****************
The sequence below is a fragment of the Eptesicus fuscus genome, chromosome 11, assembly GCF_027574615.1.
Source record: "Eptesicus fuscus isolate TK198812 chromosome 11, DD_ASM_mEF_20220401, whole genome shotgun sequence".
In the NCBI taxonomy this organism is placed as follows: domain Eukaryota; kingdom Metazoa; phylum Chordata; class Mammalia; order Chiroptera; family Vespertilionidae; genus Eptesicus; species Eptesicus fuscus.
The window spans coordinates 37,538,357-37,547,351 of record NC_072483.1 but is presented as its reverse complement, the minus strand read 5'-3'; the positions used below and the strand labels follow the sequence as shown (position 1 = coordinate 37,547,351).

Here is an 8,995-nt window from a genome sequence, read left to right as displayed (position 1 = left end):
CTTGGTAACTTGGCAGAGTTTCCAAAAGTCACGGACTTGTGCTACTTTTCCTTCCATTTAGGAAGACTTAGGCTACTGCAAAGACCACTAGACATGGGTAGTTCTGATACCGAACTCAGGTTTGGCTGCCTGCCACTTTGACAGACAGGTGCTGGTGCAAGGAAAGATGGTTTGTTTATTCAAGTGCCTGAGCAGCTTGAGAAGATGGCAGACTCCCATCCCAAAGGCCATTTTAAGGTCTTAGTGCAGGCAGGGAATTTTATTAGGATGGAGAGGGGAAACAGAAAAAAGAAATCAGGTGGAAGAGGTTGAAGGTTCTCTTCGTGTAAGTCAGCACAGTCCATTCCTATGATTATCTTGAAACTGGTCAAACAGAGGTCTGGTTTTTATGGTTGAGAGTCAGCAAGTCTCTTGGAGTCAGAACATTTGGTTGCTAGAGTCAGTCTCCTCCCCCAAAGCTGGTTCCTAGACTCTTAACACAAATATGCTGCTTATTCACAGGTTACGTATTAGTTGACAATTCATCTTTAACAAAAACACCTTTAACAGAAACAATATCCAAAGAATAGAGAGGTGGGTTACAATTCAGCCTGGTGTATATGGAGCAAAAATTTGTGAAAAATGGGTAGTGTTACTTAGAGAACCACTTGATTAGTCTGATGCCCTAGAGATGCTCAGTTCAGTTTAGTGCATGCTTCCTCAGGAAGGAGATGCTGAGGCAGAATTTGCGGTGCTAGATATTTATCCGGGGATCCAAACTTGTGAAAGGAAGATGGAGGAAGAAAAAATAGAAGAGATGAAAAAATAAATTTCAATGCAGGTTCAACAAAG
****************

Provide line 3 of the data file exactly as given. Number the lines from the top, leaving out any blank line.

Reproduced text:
In the NCBI taxonomy this organism is placed as follows: domain Eukaryota; kingdom Metazoa; phylum Chordata; class Mammalia; order Chiroptera; family Vespertilionidae; genus Eptesicus; species Eptesicus fuscus.